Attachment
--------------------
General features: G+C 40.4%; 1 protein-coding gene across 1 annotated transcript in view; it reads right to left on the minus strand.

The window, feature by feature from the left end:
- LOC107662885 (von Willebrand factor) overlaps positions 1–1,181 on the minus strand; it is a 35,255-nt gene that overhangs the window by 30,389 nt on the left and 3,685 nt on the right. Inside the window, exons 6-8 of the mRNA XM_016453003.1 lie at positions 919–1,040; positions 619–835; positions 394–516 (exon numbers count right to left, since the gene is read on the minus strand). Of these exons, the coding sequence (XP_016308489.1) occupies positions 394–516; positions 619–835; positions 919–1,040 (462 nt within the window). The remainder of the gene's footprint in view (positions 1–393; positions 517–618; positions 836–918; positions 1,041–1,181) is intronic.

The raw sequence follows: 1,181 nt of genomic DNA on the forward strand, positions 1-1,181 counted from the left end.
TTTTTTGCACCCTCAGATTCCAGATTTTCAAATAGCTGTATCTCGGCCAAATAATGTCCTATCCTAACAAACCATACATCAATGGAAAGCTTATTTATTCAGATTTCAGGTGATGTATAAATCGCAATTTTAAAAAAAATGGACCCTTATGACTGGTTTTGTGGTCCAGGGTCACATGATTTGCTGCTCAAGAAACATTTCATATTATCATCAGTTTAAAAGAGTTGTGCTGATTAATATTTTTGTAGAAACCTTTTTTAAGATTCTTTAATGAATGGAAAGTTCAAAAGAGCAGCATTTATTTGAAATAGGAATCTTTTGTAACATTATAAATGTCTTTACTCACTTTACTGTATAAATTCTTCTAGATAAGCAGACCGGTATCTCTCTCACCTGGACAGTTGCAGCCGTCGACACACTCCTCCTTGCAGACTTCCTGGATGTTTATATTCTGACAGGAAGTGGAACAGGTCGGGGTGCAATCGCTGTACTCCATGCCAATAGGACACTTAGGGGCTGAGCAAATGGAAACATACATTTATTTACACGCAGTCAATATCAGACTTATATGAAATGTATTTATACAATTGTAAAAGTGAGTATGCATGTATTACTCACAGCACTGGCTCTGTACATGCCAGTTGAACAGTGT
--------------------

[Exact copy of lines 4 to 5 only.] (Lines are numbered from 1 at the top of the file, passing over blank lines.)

The raw sequence follows: 1,181 nt of genomic DNA on the forward strand, positions 1-1,181 counted from the left end.
TTTTTTGCACCCTCAGATTCCAGATTTTCAAATAGCTGTATCTCGGCCAAATAATGTCCTATCCTAACAAACCATACATCAATGGAAAGCTTATTTATTCAGATTTCAGGTGATGTATAAATCGCAATTTTAAAAAAAATGGACCCTTATGACTGGTTTTGTGGTCCAGGGTCACATGATTTGCTGCTCAAGAAACATTTCATATTATCATCAGTTTAAAAGAGTTGTGCTGATTAATATTTTTGTAGAAACCTTTTTTAAGATTCTTTAATGAATGGAAAGTTCAAAAGAGCAGCATTTATTTGAAATAGGAATCTTTTGTAACATTATAAATGTCTTTACTCACTTTACTGTATAAATTCTTCTAGATAAGCAGACCGGTATCTCTCTCACCTGGACAGTTGCAGCCGTCGACACACTCCTCCTTGCAGACTTCCTGGATGTTTATATTCTGACAGGAAGTGGAACAGGTCGGGGTGCAATCGCTGTACTCCATGCCAATAGGACACTTAGGGGCTGAGCAAATGGAAACATACATTTATTTACACGCAGTCAATATCAGACTTATATGAAATGTATTTATACAATTGTAAAAGTGAGTATGCATGTATTACTCACAGCACTGGCTCTGTACATGCCAGTTGAACAGTGT